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Time Travel Tuesday #timetravel a look back at the Adafruit, maker, science, technology and engineering world

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1791 – Charles Babbage, English inventor, engineer and originator of the idea of the digital programmable computer, is born.

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Considered by some to be a “father of the computer”, Babbage is credited with inventing the first mechanical computer that eventually led to more complex electronic designs, though all the essential ideas of modern computers are to be found in Babbage’s analytical engine. His varied work in other fields has led him to be described as “pre-eminent” among the many polymaths of his century.

Parts of Babbage’s incomplete mechanisms are on display in the Science Museum in London. In 1991, a functioning difference engine was constructed from Babbage’s original plans. Built to tolerances achievable in the 19th century, the success of the finished engine indicated that Babbage’s machine would have worked.

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1898 – Marie and Pierre Curie announce the isolation of radium.

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Radium is a chemical element with symbol Ra and atomic number 88. It is the sixth element in group 2 of the periodic table, also known as the alkaline earth metals. Pure radium is silvery-white, but it readily reacts with nitrogen (rather than oxygen) on exposure to air, forming a dull purple to blackish surface layer of radium nitride (Ra3N2). All isotopes of radium are highly radioactive, with the most stable isotope being radium-226, which has a half-life of 1600 years and decays into radon gas (specifically the isotope radon-222). When radium decays, ionizing radiation is a product, which can excite fluorescent chemicals and cause radioluminescence.

Radium, in the form of radium chloride, was discovered by Marie and Pierre Curie in 1898. They extracted the radium compound from uraninite and published the discovery at the French Academy of Sciences five days later. Radium was isolated in its metallic state by Marie Curie and André-Louis Debierne through the electrolysis of radium chloride in 1911.

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1947 – The Great Blizzard of 1947 blankets NYC in over 26 inches of snow.

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Photo via Time

The Great Blizzard of 1947 was a record-breaking snowfall that began on Christmas without prediction and brought the northeastern United States to a standstill. The snowstorm was described as the worst blizzard after 1888.[1] The storm was not accompanied by high winds, but the snow fell silently and steadily. By the time it stopped on December 26, measurement of the snowfall reached 26.4 inches (67.1 cm) in Central Park in Manhattan.[2] Meteorological records indicate that warm moisture arising from the Gulf Stream fed the storm’s energy when it encountered its cold air and greatly increased the precipitation. Automobiles and buses were stranded in the streets,[3][4] subway service was halted, and parked vehicles initially buried by the snowfall were blocked further by packed mounds created by snow plows once they were able to begin operation. Once trains resumed running, they ran twelve hours late. Seventy-seven deaths are attributed to the blizzard.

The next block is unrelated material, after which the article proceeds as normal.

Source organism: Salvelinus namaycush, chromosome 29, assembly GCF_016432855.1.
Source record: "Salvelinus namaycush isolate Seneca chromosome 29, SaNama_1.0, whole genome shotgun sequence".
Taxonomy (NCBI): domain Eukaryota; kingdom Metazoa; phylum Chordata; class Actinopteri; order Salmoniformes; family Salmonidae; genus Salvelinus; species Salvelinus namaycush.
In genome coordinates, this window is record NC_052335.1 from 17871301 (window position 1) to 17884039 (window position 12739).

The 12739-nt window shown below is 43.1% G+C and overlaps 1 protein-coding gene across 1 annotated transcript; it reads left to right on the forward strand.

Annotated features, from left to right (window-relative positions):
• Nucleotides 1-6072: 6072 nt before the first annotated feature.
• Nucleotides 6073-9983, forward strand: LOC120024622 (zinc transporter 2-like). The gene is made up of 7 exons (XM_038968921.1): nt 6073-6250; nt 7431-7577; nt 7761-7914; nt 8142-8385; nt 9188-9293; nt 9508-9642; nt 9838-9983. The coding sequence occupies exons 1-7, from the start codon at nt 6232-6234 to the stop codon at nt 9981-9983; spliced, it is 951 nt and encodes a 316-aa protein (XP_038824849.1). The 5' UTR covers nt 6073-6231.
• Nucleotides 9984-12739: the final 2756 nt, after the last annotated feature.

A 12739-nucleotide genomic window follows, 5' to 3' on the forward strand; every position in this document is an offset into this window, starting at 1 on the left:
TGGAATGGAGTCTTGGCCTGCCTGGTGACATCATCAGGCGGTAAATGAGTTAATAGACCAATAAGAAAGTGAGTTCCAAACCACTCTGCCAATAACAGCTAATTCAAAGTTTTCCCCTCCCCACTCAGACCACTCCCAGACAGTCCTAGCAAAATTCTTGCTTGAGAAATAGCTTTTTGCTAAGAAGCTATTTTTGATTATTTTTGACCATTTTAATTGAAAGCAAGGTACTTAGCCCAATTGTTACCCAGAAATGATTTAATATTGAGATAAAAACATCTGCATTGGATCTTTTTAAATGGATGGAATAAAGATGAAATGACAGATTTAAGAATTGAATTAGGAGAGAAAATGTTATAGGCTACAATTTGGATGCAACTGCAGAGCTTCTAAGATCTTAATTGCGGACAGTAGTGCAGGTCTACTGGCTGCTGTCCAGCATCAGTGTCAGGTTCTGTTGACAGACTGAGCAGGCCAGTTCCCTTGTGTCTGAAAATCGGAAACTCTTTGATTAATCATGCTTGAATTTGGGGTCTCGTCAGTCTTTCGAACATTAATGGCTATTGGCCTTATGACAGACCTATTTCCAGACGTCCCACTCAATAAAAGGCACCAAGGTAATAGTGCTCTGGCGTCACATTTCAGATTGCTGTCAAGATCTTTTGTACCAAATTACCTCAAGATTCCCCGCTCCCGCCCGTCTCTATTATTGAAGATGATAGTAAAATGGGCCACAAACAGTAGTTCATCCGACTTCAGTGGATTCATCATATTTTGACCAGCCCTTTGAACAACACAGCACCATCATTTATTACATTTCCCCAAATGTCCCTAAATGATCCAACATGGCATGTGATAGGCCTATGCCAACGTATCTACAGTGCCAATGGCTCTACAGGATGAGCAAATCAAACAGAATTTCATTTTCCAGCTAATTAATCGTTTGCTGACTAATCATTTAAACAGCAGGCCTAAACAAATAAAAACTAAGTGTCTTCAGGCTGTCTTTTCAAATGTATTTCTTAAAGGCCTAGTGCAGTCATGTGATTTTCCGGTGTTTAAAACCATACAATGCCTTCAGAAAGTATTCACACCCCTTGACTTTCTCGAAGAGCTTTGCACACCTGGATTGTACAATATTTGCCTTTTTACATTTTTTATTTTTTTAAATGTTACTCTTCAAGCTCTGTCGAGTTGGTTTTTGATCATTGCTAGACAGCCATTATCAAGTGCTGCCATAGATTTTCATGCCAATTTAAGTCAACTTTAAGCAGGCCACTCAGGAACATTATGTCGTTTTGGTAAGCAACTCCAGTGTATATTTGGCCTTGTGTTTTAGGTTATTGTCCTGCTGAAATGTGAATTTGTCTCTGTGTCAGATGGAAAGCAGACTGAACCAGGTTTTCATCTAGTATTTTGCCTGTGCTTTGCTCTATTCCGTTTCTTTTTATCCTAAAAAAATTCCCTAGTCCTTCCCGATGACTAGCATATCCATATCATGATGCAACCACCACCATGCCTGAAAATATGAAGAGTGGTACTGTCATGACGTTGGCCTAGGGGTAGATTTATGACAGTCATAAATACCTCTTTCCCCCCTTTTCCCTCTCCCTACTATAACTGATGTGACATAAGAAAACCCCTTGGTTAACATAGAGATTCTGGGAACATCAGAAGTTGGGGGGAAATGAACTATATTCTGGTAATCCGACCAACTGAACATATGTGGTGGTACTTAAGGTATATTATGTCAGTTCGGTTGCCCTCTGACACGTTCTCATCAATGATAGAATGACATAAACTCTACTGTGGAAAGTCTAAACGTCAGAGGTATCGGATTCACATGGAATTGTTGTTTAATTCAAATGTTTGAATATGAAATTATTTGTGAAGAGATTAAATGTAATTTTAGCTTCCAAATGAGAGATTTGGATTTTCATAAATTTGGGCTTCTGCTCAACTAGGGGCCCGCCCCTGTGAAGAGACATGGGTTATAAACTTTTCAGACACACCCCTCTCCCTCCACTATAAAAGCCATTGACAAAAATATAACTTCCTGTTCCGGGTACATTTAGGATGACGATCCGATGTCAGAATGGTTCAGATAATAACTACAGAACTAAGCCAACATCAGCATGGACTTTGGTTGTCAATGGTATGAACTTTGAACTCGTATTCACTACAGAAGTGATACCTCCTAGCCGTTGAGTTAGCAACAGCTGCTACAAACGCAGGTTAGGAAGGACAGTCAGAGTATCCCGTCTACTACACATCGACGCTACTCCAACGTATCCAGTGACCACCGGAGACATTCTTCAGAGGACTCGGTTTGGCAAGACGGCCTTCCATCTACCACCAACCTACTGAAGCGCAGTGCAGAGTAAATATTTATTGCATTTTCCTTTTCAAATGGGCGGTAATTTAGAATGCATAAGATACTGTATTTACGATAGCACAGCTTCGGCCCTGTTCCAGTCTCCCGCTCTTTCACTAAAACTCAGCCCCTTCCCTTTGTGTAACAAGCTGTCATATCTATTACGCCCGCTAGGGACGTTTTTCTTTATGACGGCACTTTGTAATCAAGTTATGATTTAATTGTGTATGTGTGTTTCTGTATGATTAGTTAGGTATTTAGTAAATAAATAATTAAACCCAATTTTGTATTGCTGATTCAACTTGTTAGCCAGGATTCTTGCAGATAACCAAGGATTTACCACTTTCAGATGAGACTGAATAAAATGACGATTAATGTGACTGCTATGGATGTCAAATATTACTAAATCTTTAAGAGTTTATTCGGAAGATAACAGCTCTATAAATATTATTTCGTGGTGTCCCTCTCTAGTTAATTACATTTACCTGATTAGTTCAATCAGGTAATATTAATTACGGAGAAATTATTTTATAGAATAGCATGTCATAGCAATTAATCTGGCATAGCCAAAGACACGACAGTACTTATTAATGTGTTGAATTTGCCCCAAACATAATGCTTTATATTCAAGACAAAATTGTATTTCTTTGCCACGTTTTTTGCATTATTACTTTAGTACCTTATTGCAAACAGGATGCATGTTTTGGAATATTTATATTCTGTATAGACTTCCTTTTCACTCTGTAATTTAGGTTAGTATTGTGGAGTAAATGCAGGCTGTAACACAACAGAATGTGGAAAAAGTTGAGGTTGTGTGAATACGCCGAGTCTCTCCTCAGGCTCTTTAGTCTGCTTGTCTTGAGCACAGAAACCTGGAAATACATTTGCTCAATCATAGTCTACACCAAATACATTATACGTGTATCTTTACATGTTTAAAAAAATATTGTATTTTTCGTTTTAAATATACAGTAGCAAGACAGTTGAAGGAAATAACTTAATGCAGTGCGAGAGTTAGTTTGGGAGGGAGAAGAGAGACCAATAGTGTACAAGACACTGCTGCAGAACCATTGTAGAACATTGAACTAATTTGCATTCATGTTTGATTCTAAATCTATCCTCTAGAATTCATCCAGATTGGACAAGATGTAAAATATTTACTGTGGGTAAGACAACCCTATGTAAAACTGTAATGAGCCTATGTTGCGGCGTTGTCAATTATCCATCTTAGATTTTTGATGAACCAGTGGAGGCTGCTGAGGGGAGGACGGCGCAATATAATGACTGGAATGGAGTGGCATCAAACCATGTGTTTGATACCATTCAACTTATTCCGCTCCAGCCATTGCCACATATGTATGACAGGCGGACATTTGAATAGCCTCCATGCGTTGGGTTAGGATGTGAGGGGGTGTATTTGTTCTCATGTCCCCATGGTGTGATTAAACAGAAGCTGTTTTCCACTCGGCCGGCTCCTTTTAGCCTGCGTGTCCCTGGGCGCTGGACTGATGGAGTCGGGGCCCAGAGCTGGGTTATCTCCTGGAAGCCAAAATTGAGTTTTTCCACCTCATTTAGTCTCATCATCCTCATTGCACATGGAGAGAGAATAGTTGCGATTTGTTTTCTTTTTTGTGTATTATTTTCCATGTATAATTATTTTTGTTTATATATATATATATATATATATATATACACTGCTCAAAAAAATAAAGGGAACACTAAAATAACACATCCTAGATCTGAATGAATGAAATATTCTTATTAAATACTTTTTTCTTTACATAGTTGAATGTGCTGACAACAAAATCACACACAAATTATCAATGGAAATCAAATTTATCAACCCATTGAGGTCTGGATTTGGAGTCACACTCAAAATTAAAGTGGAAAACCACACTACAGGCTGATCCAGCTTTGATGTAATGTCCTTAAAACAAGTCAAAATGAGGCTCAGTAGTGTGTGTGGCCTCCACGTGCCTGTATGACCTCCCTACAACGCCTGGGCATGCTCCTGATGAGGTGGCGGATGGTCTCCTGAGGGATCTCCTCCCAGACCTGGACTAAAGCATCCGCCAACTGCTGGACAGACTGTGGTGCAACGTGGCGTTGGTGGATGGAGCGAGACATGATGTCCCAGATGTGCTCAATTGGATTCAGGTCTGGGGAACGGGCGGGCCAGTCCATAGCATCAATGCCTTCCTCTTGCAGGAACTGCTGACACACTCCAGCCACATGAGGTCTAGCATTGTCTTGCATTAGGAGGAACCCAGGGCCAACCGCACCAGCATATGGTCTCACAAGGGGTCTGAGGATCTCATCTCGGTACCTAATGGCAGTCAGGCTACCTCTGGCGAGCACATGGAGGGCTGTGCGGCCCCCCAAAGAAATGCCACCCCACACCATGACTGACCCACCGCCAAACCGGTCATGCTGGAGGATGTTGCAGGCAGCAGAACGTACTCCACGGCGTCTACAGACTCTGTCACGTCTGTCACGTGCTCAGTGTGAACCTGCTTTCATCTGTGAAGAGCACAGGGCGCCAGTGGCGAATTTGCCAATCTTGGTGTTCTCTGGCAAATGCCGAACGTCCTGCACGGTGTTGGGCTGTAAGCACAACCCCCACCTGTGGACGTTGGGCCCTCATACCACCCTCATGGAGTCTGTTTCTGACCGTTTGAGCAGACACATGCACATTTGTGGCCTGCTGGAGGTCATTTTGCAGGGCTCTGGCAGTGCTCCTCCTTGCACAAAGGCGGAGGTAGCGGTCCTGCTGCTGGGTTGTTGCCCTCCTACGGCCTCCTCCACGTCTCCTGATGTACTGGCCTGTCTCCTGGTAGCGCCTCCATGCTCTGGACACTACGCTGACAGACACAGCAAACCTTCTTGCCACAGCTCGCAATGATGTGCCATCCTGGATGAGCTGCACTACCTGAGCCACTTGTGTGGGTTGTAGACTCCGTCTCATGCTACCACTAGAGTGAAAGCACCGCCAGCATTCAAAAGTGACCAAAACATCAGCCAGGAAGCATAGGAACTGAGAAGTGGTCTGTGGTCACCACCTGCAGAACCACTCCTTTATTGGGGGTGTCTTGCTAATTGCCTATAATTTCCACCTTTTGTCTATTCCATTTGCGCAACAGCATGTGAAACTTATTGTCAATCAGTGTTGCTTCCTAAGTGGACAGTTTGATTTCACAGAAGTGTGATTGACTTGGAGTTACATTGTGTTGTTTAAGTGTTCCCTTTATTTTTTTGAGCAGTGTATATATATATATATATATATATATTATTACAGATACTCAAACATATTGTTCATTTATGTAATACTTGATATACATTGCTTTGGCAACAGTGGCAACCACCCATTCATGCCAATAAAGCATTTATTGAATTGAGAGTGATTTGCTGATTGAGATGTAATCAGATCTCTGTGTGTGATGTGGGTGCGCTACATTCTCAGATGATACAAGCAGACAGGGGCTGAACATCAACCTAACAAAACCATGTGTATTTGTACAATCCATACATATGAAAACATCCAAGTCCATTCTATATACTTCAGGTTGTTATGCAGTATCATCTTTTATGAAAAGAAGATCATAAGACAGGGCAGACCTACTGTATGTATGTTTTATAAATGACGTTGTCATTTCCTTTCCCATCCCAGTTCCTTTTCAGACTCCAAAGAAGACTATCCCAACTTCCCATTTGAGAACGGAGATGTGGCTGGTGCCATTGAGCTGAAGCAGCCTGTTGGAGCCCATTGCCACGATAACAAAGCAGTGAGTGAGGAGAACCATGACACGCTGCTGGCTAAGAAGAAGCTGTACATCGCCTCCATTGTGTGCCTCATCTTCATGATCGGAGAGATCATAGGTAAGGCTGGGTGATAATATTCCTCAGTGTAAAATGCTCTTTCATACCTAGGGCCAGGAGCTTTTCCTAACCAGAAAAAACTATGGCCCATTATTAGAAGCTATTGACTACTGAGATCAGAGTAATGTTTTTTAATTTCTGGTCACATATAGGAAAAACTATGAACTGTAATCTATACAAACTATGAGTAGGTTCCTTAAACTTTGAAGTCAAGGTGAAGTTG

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1963 – The Beatles’ “I Want to Hold Your Hand,” the band’s first #1 single, is released in the United States.

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Capitol Records’ rejection of the group’s recordings in the US was now Brian Epstein’s main concern, and he encouraged Lennon and McCartney to write a song to appeal specifically to the American market. George Martin, however, had no such explicit recollections, believing that Capitol were left with no alternative but to release “I Want To Hold Your Hand” due to increasing demand for the group’s product.

McCartney had recently moved into 57 Wimpole Street, London, where he was lodging as a guest of Dr Richard and Margaret Asher, and whose daughter, actress Jane Asher, had become McCartney’s girlfriend after their meeting earlier in the year. This location briefly became Lennon and McCartney’s new writing base, taking over from McCartney’s Forthlin Road home in Liverpool. Margaret Asher taught the oboe in the “small, rather stuffy music room” in the basement where Lennon and McCartney sat at the piano and composed ‘I Want to Hold Your Hand’.

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2014 – Adafruit adds the Adafruit Ultimate GPS HAT for Raspberry Pi A+/B+/Pi 2 – Mini Kit into the store!

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It’s 10PM, do you know where your Raspberry Pi is? If you had this GPS HAT, you would! This new HAT from Adafruit adds our celebrated Ultimate GPS on it, so you can add precision time and location to your Raspberry Pi Model A+ or B+

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